Family and Medical Leave Act

Overview and Coverage

The Family and Medical Leave Act of 1993 (“FMLA”) entitles eligible employees to take up to twelve weeks of leave for certain qualifying reasons, which are: (a) the birth of a child and to bond with the newborn child within one year of birth; (b) the placement with the employee of a child for adoption or foster care and to bond with the newly placed child within one year of placement; (c) a serious health condition that makes the employee unable to perform the functions of his or her job; or (d) to care for the employee’s spouse, son, daughter, or parent who has a serious health condition.

Generally, in order to be eligible an employee must (1) work for a company that employs 50 or more individuals in 20 or more workweeks in the current or preceding calendar year;1 (2) work at a location where an employer has at least 50 employees within 75 miles; (3) have worked for the employer for at least 12 months; and (4) have worked at least 1,250 hours of service for the employer during the 12 month period immediately preceding the leave.

Available damages under the FMLA include lost compensation and benefits lost, liquidated damages, other actual monetary losses sustained as a direct result of the FMLA violation, and for equitable or other relief, reinstatement, promotion, or any other relief tailored to the harm suffered. 29 C.F.R. 825.400(c).

Atlanta employment lawyer Justin Scott provides representation to both companies and individuals with respect to claims of FMLA interference and retaliation.


Employers who do not permit eligible employees to take FMLA leave for qualified reasons may be liable for interfering with an employee’s FMLA rights. Further, following FMLA leave, employees generally are entitled to reinstatement in their job or an equivalent job with equivalent pay, benefits and other terms and conditions of employment. Failure to reinstate an employee following FMLA leave may also give rise to an FMLA interference claim.

The elements of an FMLA interference claim are: (1) the employee was entitled to a benefit under the FMLA (including the taking of leave and/or reinstatement), and (2) her employer denied her that benefit. FMLA cases frequently turn on whether the employee is eligible for FMLA, with common factual disputes concerning, for example, whether the employee has a serious health condition that makes her unable to perform the functions of her job within the meaning of the FMLA. The FMLA defines a serious health condition as, “an illness, injury, impairment, or physical or mental condition that involves” either “inpatient care in a hospital, hospice, or residential medical care facility” or “continuing treatment by a health care provider.” 29 U.S.C. § 2111(11).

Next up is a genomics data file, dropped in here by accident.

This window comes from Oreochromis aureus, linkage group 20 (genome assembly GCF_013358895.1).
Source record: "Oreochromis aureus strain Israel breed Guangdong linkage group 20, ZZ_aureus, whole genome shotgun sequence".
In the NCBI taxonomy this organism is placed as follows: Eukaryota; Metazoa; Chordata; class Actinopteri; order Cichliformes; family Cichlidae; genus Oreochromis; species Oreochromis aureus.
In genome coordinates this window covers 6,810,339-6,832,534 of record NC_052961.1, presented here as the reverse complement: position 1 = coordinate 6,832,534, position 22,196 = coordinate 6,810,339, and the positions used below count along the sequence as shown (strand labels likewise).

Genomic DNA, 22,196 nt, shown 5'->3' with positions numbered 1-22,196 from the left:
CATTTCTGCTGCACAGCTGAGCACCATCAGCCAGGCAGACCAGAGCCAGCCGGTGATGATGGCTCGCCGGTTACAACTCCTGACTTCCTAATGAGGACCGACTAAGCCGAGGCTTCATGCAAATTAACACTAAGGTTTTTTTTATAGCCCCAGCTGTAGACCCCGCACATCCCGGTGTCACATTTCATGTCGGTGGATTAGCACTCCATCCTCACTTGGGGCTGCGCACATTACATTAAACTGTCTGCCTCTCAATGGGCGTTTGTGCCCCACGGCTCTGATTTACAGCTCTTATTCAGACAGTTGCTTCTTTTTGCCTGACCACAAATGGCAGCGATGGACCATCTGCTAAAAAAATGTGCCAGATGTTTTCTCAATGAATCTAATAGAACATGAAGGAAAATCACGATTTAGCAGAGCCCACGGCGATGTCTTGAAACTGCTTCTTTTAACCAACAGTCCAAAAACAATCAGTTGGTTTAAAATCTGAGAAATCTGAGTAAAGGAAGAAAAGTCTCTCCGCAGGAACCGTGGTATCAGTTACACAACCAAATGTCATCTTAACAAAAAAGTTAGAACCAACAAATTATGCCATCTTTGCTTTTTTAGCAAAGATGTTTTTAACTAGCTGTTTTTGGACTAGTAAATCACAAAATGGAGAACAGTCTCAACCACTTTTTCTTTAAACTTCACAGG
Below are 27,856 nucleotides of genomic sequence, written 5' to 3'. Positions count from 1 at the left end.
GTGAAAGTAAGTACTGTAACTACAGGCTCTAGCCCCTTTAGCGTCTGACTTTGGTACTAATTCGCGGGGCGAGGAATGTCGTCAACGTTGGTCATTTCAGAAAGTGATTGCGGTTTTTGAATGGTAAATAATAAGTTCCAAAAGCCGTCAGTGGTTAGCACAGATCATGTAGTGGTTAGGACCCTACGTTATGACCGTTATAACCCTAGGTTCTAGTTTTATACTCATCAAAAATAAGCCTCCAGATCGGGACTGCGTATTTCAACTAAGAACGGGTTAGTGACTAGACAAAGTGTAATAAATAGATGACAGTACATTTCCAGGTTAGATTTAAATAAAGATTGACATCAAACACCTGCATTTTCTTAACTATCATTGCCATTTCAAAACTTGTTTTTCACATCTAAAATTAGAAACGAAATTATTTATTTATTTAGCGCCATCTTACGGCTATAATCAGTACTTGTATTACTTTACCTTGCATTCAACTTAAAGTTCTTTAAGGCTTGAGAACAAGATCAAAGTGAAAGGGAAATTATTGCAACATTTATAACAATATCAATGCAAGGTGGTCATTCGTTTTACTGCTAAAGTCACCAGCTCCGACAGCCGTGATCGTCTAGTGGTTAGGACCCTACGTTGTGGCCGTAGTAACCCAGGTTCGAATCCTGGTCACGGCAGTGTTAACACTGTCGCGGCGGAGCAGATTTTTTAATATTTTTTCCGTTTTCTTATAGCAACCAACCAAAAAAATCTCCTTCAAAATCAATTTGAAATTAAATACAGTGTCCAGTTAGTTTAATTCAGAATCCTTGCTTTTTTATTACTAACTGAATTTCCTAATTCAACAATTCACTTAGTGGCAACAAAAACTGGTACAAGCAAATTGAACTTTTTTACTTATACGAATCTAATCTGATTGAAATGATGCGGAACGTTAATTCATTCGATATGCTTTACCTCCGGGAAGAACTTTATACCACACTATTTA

Disputes can also arise over whether both sides–the employee and the employer–gave the appropriate notice under the FMLA. The FMLA requires employees to timely notify employers of their need for FMLA leave, including 30 days’ notice if the leave is foreseeable, and to provide medical certification from their doctors, as applicable. 29 U.S.C. § 2612(e). Note that the employees do not need to explicitly mention the FMLA to give notice. In turn, employers must, among other things, provide employees with notice of their FMLA eligibility within five days of learning that they may be entitled to FMLA leave. 29 C.F.R. § 825.300(b)(1). Failure of an employer to meet its FMLA notice requirements may independently give rise to an interference claim. Id. § 825.300(e).


Employers may not retaliate against covered employees for engaging in protected conduct, such as requesting or taking FMLA leave. The elements of an FMLA retaliation claim are: (1) the employee engaged in an activity protected by the FMLA; (2) she suffered an adverse employment action; and (3) the employer’s decision was causally related to the protected activity. It is important to note that, “an employee need not be currently exercising her rights or currently eligible for FMLA leave in order to be protected from retaliation.” Pereda v. Brookdale Senior Living Communities, Inc., 666 F.3d 1269, 1276 (11th Cir. 2012). Thus, an employee who notifies an employer that she will need FMLA leave at a future date is engaging in protected conduct under the FMLA.

Unlike an FMLA interference claim, an FMLA retaliation claim requires a mens rea showing, meaning that the employer acted with bad intent. This showing can be made by, among other things, temporal proximity and/or statements made by the employer showing displeasure with the employee’s protected conduct.

Contact Radford Scott LLP at (678) 780-4880 for assistance with FMLA interference and/or retaliation issues, or contact the firm online here.

1 There are exceptions to this requirement if the employee works for a public agency, including a local, state or federal government agency, or either a public or private elementary or secondary school.

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